In a press conference on Wednesday, Prime Minister Simonetta Sommaruga and Health Minister Alain Berset announced the easing of restrictions which began on April 27th.
While some of these had been announced previously, others – including removing restrictions on restaurants, pubs museums, art galleries, libraries and on sporting competitions – were surprising as these were initially planned to reopen on June 8th.
Sommaruga said that the relaxations were sooner than expected largely because of the success of the lockdown measures, however she warned that the battle was not over.
“We have achieved a lot. We don't want to endanger that,” she said. “We will have to live with the virus for a while.”
Minister of Health Alain Berset said that while reopening bars and restaurants was originally planned for June 8th, doing so on May 11th “is a good way to learn to live with the virus.”
Swiss authorities also stopped short of imposing making face masks o, although masks are recommended in public transport – particularly in peak hours.
This is the latest plan to ease restrictions in Switzerland.
Primary and lower secondary schools will be again allowed to open from May 11th.
The specific regulation of schools is set to take place at a cantonal level. No social distancing rules have been laid out by the federal government, but they may be introduced by the cantons.
Daniel Koch, spokesperson for the Federal Office of Public Health, said “It is very rare for children to transmit and get the virus. Children very rarely infect other children. The situation is stable and there is no contradiction that the schools are reopened – it is understandable and correct.”
Universities, vocational colleges and high schools will also be allowed to host events again, provided it is with groups of five or fewer people.
Grammar school exams will however not go ahead, with the 2020 vocational baccalaureates being decided purely on experience.
Restaurants and pubs open from May 11th
Perhaps the most surprising news from Wednesday’s announcement was that restaurants in Switzerland would again be allowed to open on May 11th, rather than June 8th.
To do so however, they will need to comply with a strict set of requirements.
No more than four people will be allowed to sit at one table, while all guests must be seated. Therefore, pubs will be allowed to open provided seating is provided.
Groups of guests must sit more than two metres away from other groups, or be separated by some form of partitioning.
Parents and their children will be an exception to the four-person limit, with families allowed to sit groups larger than four.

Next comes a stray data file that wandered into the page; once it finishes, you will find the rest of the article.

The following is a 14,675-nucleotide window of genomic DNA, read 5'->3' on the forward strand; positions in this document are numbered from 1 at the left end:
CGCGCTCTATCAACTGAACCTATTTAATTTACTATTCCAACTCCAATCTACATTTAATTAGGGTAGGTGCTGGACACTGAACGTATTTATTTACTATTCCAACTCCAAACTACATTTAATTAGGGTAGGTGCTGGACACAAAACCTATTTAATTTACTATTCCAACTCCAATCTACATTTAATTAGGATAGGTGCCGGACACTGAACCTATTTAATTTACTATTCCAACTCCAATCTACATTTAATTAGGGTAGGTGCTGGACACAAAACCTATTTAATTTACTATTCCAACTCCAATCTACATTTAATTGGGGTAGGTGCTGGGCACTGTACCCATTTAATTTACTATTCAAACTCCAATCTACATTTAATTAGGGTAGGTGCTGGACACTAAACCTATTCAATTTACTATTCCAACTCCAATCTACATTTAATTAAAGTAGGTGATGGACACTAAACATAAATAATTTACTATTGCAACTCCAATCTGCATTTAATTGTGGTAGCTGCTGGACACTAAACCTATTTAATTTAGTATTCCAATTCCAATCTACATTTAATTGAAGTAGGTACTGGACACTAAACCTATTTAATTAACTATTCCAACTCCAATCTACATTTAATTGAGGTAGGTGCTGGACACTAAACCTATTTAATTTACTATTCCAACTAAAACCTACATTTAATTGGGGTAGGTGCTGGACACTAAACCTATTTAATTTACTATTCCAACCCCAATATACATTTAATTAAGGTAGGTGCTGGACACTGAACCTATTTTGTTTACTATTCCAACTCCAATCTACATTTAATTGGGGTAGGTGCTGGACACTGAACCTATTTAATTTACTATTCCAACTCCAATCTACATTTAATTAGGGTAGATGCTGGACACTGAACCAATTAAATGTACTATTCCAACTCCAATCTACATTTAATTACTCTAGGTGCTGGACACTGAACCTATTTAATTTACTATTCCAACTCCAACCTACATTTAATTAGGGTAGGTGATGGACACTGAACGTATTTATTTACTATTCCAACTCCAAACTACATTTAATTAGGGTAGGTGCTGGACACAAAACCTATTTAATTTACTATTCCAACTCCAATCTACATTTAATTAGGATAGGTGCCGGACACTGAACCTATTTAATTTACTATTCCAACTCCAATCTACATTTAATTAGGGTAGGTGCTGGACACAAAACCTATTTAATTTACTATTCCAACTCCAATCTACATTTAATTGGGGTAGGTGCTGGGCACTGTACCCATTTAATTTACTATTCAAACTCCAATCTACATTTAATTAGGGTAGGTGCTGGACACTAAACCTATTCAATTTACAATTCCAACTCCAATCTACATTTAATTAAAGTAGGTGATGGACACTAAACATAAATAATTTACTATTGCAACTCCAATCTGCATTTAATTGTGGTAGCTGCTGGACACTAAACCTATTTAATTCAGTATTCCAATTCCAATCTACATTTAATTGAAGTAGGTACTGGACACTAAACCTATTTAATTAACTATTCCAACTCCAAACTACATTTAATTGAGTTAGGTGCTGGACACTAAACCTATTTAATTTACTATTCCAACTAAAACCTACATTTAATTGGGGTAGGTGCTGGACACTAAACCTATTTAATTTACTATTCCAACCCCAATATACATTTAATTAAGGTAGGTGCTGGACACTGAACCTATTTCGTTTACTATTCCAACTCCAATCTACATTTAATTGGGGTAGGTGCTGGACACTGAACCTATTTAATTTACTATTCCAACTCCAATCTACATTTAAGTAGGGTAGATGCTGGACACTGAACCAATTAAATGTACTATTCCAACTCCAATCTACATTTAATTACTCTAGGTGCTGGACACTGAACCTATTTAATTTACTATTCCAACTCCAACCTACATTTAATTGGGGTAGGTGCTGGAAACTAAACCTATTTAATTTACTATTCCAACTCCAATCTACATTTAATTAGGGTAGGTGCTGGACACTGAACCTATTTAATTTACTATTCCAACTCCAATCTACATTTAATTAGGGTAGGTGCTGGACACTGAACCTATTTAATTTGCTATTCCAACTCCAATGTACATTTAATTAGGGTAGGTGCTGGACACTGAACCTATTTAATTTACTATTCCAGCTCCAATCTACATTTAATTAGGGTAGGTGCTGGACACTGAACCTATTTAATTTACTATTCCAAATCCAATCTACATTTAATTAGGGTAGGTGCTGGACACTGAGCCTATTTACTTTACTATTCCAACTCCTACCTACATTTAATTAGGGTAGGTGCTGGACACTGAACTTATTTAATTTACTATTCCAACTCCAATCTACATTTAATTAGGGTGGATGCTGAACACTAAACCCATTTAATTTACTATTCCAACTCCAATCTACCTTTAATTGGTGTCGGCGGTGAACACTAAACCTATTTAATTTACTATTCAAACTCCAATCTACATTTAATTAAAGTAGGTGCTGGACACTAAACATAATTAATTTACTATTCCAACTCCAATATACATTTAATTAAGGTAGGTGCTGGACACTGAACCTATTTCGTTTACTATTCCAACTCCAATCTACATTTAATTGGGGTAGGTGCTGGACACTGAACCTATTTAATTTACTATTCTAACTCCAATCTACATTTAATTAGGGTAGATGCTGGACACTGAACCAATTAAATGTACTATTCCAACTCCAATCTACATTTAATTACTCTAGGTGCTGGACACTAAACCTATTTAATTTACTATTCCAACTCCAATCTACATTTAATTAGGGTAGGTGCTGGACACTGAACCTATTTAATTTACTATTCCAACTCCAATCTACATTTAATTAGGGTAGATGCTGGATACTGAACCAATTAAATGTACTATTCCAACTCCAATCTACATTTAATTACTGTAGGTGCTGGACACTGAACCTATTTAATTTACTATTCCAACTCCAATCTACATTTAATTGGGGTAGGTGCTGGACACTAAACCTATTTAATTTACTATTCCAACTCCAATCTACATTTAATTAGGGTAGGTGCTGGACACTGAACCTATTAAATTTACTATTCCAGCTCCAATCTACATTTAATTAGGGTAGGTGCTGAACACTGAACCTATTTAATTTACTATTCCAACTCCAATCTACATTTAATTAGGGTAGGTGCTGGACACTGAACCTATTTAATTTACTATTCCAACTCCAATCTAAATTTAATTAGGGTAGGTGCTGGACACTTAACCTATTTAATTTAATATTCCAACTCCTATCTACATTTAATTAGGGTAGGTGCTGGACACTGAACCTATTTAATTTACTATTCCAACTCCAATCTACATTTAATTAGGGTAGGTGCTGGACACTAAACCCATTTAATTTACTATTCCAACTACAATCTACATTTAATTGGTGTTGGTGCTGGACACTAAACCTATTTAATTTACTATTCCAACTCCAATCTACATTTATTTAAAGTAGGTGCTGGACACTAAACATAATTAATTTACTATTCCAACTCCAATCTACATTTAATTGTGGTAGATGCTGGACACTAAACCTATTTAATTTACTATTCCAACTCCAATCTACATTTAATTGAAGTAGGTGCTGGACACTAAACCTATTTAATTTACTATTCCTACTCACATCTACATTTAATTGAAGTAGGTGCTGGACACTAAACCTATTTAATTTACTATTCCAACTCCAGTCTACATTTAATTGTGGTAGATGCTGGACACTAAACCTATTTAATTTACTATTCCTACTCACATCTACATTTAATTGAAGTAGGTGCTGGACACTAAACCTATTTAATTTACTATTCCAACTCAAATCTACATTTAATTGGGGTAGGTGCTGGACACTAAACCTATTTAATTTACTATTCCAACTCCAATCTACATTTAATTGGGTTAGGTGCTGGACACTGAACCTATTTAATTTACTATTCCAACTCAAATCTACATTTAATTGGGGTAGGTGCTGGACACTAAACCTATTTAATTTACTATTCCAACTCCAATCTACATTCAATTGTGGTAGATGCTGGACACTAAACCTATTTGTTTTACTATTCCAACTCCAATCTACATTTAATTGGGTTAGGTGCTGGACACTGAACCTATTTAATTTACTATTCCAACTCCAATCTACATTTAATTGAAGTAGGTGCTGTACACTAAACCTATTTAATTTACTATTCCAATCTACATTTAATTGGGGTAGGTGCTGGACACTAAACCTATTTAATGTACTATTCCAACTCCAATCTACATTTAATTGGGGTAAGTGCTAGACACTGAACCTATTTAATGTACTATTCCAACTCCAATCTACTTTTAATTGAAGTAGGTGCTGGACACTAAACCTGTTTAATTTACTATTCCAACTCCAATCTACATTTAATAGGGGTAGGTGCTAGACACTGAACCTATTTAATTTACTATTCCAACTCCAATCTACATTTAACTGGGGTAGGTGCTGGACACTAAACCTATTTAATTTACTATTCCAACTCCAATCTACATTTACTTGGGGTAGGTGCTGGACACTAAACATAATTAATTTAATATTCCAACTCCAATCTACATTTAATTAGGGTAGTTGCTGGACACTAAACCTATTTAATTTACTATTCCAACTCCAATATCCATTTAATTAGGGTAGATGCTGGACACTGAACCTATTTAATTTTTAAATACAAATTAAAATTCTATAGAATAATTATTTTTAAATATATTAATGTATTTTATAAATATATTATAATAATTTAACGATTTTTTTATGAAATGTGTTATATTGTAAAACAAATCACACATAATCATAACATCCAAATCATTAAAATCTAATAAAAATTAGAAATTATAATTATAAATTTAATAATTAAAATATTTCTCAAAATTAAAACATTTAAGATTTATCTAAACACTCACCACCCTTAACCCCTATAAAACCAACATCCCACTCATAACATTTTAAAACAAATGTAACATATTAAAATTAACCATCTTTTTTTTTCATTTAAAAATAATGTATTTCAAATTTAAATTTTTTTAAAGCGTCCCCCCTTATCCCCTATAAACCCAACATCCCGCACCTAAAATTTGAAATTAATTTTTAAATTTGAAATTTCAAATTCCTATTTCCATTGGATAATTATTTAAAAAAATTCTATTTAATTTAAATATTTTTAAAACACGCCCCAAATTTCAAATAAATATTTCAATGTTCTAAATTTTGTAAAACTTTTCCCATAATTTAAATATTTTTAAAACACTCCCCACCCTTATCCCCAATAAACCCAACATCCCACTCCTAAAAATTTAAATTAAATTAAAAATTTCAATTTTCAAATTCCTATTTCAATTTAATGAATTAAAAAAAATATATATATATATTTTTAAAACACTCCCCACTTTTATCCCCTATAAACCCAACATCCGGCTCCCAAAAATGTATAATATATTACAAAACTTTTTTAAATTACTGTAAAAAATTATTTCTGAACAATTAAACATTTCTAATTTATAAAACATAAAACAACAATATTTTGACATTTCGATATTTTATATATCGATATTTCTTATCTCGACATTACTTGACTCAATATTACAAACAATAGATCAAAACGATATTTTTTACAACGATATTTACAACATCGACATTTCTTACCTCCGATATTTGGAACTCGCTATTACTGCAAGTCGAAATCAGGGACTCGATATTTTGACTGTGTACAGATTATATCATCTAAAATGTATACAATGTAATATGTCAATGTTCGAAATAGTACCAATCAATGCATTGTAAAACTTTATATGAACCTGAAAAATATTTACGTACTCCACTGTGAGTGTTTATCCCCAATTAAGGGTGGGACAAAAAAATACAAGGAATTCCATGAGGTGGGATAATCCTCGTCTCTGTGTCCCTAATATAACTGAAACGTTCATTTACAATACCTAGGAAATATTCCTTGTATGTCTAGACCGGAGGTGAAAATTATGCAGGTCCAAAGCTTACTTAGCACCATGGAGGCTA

Museums, galleries and libraries
Another surprising aspect of the announcements is that museums would again be allowed to open on May 11th.
These venues will be subject to entry restrictions and hygiene requirements similar to those seen in supermarkets across Switzerland.
Public transport will again be allowed to open in Switzerland, with transit networks running according to their regular timetables from May 11th onwards.
The government also announced a package to support the domestic aviation industry, however no indication was given as to when domestic flight schedules would return to normal.
Sports and gyms
From May 11th restrictions on sporting pursuits will also be relaxed, both for professional and for recreational sport.
Gyms will be also allowed to open, provided they could show they were complying with social distancing and hygiene regulations.
As of May 11th, elite team training as well as grassroots sport in groups of five or fewer would again be allowed across the country.
The authorities also gave the go ahead to professional sporting competitions, with Switzerland’s Super League again allowed from June 8th.
This means that the country’s top-flight football competition will be back after only a three-month break.
The games will however take place in front of empty stadiums until at least August.
While grassroots sport will be allowed from May 11th only with groups of up to five, elite and professional sporting competitions will be allowed to begin full training on the same date.
When doing so however these sports will need to ensure that they comply with hygiene requirements as handed down by Swiss authorities.
What will remain closed?
Zoos and botanic gardens are at this stage closed until at least June 8th.
Similarly, events with over 1,000 people are banned until August.
Health Minister Alain Berset said during the press conference that the ban on large-scale events would be reconsidered at a Federal Council meeting on May 27th.
“You can also look at neighbouring countries. They had already pronounced these bans by the end of August.
“Hygiene measures cannot be properly observed at major events and contact tracing is also difficult. It affects a lot of events and I know it's difficult. But it's good if you have clarity now.”